A car title, sometimes referred to as the pink slip, typically contains information about the vehicle itself, including its make, model, year of manufacture, gross vehicle weight and vehicle identification number, or VIN. The certificate of title also includes information on the registered owner, such as her name and address, the name of the lien holder or legal owner, and whether the registered owner owes money on an outstanding loan in which the car is used as collateral.
A title contains a vehicle odometer reading, showing the mileage at the time the Department of Motor Vehicles or similar government entity issued the title. This information can help a potential buyer of the car determine whether the current odometer reflects a reasonable number of miles driven since the title was issued or whether the owner may have modified the odometer reading.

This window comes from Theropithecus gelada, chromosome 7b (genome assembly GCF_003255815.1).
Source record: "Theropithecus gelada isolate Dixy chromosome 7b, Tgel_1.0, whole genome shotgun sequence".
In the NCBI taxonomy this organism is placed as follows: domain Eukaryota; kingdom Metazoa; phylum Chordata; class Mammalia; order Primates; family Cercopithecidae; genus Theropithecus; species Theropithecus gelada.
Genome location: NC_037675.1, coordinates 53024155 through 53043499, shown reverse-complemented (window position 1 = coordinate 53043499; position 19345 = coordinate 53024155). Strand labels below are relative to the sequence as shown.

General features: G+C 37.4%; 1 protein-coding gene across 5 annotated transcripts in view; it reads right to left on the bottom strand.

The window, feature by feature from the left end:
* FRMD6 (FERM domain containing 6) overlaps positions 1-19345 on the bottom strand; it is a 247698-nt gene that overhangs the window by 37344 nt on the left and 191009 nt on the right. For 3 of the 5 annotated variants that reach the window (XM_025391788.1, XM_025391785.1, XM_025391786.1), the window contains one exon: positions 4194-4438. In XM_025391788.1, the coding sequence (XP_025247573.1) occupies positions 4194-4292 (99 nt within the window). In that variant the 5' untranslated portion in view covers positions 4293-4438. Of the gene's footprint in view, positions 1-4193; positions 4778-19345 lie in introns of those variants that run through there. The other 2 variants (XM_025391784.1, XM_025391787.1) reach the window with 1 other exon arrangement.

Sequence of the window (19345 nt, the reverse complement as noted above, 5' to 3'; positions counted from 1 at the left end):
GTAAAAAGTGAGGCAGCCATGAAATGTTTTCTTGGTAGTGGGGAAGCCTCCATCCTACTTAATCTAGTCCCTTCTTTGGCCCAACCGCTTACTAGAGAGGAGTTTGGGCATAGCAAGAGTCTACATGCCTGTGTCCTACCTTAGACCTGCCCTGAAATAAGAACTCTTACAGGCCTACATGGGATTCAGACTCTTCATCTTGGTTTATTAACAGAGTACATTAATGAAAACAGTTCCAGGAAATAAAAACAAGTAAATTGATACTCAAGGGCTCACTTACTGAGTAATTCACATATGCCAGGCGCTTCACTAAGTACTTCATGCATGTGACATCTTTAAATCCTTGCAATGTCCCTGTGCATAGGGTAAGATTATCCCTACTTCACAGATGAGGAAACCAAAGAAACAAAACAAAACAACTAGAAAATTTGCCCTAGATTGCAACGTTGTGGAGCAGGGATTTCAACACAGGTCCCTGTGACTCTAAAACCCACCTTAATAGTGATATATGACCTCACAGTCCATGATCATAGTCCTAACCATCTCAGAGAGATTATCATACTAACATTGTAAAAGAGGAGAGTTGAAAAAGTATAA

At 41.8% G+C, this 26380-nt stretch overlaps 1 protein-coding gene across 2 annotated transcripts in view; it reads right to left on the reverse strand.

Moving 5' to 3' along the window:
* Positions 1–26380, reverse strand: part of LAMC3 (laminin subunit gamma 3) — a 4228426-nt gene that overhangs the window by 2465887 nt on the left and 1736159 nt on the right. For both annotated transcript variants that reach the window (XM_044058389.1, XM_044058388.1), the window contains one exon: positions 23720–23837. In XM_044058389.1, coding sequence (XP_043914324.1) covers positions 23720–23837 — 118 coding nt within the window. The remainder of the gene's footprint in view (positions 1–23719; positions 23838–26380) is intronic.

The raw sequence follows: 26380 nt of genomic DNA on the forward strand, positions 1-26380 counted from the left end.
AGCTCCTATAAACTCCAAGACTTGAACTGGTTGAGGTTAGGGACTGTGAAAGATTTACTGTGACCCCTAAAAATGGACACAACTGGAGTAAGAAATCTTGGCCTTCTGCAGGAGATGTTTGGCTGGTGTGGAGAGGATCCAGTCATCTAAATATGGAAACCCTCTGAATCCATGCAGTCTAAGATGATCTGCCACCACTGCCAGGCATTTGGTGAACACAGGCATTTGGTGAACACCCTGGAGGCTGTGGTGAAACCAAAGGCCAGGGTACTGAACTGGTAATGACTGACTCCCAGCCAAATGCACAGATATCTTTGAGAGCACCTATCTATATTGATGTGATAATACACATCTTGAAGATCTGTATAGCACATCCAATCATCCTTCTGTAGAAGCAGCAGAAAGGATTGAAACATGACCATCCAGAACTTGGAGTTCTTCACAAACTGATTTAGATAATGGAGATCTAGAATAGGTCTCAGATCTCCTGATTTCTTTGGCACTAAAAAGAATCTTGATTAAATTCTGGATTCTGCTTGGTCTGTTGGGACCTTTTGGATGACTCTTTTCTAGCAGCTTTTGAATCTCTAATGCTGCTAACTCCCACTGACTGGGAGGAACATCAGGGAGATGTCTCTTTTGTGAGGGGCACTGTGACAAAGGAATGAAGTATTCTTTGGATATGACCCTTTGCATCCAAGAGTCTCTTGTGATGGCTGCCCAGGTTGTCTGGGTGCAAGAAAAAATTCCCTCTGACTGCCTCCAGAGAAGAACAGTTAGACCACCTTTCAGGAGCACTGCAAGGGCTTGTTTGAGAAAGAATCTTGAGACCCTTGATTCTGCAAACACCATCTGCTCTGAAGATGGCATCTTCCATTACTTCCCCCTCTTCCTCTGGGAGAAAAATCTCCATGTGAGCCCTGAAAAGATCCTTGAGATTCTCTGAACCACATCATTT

Before purchasing a car, the buyer should ensure the VIN located on the vehicle matches the one listed on the car title. The seller then signs over the title to the buyer at the time of sale. The buyer registers the car in his name with the Department of Motor Vehicles, supplying the signed title. The DMV mails the buyer a new title, reflecting his contact information and the odometer reading at the time of sale.